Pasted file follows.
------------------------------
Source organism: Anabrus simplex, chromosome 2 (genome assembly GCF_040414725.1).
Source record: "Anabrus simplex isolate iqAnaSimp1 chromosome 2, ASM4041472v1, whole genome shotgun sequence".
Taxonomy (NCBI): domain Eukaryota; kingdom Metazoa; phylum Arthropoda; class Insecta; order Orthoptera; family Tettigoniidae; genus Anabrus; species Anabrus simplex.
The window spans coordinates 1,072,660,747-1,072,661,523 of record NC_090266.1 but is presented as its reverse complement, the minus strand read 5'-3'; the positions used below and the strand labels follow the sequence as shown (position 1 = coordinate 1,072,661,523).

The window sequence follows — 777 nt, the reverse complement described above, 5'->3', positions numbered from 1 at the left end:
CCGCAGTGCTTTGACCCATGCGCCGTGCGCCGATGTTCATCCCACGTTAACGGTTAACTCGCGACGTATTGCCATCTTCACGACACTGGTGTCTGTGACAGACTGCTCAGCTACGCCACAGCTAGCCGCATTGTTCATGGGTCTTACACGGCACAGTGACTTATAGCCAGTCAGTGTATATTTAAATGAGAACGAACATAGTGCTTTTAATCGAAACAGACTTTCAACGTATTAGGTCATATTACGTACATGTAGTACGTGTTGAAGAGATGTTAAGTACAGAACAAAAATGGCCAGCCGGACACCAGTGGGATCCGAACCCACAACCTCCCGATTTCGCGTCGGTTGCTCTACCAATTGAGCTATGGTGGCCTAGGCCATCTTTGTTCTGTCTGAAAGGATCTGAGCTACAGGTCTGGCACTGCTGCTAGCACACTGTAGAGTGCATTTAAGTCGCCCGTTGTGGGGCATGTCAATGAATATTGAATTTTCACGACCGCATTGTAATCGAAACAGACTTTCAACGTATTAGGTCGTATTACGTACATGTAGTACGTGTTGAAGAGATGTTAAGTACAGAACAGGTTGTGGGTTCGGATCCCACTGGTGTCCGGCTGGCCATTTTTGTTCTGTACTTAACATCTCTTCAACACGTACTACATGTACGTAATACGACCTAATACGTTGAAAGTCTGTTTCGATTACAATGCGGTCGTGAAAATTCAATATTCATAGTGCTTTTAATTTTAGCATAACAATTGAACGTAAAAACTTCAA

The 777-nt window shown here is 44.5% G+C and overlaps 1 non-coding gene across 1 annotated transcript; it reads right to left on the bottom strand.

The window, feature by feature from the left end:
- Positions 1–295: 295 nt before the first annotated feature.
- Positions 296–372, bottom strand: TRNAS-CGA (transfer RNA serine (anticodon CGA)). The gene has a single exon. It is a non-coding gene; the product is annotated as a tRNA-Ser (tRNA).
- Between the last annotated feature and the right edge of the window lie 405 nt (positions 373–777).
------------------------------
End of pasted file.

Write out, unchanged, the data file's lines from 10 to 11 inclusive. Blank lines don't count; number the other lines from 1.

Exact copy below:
- Positions 296–372, bottom strand: TRNAS-CGA (transfer RNA serine (anticodon CGA)). The gene has a single exon. It is a non-coding gene; the product is annotated as a tRNA-Ser (tRNA).
- Between the last annotated feature and the right edge of the window lie 405 nt (positions 373–777).